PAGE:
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Standard Interpretations in Psychotherapy

Avoiding banalities

Patients come to psychotherapists with the expectation that they will learn something in their encounters that will help them in some way to deal with problems that they have been unable to manage by themselves. Therapists are supposed to be expert not only in the difficulties that certain emotional disorders present; but also, to some extent, the difficulties that the world presents. They are supposed to know something about the world in general.

Psychotherapy may be construed differently by different therapists, but they would all agree that the purpose of psychotherapy is to help the patient manage the various problems of life. An idea underlying psychodynamic therapy is that a better understanding of inner (unconscious) motivations will help the patient to behave differently and in a manner more likely to succeed. Remarks based on these conjectures are called “interpretations.” It is the sort of thing that is super-annoying when it is not done by a therapist. Imagine that you are complaining to your wife that she keeps throwing away your car keys in the trash, and she responds by saying that you are really angry because she interrupted you when you were speaking to the neighbor’s wife at a party last night. Such remarks are inadvisable by family members. When they are right, they are annoying; and when they are wrong, they are more annoying. But therapists are privileged. They do not have an ax to grind, and so what they say deserves more respect.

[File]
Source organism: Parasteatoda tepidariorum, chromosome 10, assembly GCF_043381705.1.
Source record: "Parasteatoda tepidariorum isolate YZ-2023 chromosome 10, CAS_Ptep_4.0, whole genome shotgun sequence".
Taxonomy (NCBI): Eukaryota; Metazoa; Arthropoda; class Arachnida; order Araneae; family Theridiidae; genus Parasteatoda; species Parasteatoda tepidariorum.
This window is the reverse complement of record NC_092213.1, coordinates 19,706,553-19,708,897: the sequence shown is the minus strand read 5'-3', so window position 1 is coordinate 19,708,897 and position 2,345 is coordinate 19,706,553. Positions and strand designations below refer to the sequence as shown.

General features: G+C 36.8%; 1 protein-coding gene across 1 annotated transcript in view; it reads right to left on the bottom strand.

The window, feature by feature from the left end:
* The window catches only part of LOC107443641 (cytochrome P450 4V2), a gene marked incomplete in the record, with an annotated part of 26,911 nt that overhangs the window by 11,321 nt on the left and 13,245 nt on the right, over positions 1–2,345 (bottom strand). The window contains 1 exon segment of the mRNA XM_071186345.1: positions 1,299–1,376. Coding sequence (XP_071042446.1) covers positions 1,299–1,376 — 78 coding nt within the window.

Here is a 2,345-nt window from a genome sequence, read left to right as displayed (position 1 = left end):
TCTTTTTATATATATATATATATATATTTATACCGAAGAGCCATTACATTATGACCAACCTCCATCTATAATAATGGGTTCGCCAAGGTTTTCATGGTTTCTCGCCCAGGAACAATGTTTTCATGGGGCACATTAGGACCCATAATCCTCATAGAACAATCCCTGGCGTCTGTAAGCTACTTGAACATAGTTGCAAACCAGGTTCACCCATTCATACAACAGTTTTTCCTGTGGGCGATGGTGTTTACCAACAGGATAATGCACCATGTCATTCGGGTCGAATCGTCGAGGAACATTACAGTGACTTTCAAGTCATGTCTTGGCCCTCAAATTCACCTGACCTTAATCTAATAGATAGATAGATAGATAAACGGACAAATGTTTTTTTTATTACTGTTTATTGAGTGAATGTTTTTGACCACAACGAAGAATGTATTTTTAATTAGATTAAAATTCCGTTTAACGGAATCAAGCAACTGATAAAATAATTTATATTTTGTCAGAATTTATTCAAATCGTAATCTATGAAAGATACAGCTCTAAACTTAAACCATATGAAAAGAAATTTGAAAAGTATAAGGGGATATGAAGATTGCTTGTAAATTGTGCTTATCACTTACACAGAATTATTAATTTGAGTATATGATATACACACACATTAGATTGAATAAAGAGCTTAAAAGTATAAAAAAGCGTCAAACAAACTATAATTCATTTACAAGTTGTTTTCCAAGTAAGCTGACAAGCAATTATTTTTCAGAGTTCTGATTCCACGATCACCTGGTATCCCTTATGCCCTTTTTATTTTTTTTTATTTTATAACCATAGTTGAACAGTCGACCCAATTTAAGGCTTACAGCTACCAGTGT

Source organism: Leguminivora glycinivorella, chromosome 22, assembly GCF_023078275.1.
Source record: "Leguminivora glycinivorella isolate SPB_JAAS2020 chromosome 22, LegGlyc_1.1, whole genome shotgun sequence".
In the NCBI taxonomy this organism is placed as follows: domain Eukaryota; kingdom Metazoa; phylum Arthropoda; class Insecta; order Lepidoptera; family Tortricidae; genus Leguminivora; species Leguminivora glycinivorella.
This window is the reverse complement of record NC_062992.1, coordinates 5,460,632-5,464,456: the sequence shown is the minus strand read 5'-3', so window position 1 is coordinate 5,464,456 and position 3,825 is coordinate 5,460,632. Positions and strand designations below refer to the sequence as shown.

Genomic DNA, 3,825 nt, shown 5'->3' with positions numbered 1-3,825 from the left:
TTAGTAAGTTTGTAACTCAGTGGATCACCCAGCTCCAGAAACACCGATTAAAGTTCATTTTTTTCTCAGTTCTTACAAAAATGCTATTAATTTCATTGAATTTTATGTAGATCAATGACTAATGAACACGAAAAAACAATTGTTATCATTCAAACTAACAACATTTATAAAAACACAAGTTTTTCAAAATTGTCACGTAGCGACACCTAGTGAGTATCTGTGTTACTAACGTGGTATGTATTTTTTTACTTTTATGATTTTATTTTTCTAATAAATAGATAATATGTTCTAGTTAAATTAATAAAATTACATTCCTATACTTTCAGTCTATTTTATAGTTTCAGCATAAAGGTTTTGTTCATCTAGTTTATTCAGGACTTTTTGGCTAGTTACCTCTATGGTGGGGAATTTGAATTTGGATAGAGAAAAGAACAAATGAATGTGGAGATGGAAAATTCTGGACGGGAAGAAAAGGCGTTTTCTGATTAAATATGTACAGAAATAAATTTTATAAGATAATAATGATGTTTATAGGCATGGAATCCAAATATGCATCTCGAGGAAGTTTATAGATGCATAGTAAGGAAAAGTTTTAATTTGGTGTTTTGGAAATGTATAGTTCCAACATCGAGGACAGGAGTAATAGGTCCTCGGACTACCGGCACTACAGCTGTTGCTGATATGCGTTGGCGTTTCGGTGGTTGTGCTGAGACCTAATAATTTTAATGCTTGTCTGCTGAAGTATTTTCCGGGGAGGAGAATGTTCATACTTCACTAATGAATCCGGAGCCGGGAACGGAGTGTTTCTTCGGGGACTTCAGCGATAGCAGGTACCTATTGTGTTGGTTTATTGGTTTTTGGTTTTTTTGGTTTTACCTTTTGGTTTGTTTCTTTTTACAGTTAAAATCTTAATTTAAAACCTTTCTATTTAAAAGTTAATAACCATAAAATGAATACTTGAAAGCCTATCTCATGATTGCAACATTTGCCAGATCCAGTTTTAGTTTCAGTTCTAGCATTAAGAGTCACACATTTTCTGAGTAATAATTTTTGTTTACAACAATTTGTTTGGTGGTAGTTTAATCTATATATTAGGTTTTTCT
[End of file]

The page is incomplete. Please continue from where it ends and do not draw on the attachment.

A really good therapist will know the patient well enough, hopefully, to point out motivations the patient has that are just below the level of his/her awareness. It should reflect an idea that seems new in a way, but at the same time immediately seems right. Or possibly right. It is an explanation of sorts. Presumably, if a patient understands better just what she or he wants, reaching that goal by some more effective means becomes possible. At least, the patient is provoked into considering these possibilities. Obviously such an interpretation grows out of an understanding of a particular patient and is particular to that patient and not the sort of general remark that might apply to everyone.

Psychotherapists, like people in general, have varying skills and are more or less effective depending on training and experience. And an innate common sense. A certain amount of modesty is helpful. No matter how well we understand a particular patient we do not know an awful lot. Interpretations, therefore, should be more in the way of a suggestion than of a statement of fact. It is easy to be wrong. But they should be, at least, carefully thought out. Sometimes, because a therapist cannot think of anything sensible to say, he or she may resort to vacuous and trite interpretations that really do not explain anything. I have listed some of these below:

Maybe you want to fail. The patient has done something which seems obviously self-defeating. Maybe she has been repeatedly late coming to work. Or, maybe she has argued with her boss. Or, maybe she refuses to give work presentations when asked. In some peculiar way, this interpretation might seem to be true; but the same interpretation can be used to “explain” any self-defeating behavior. In one way or another, such behavior is characteristic of all neurosis. This interpretation is not specific to any particular patient. And, fundamentally, I think, it is wrong. Self-destructive behavior is not designed with the purpose of destroying oneself. Failure is an inevitable by-product of what the patient really wants or fears. In the example mentioned above, for instance, the patient, who has a social phobia, may come late because she wants to avoid the unscripted conversation with colleagues she will otherwise have to endure. She may be quarreling with her boss because she thinks that he—and most of the men she knows—are prejudiced against her because she is a woman. She may refuse to give presentations because she thinks she will embarrass herself by falling apart in front of everyone. It may be precisely the fear of failing which motivates her.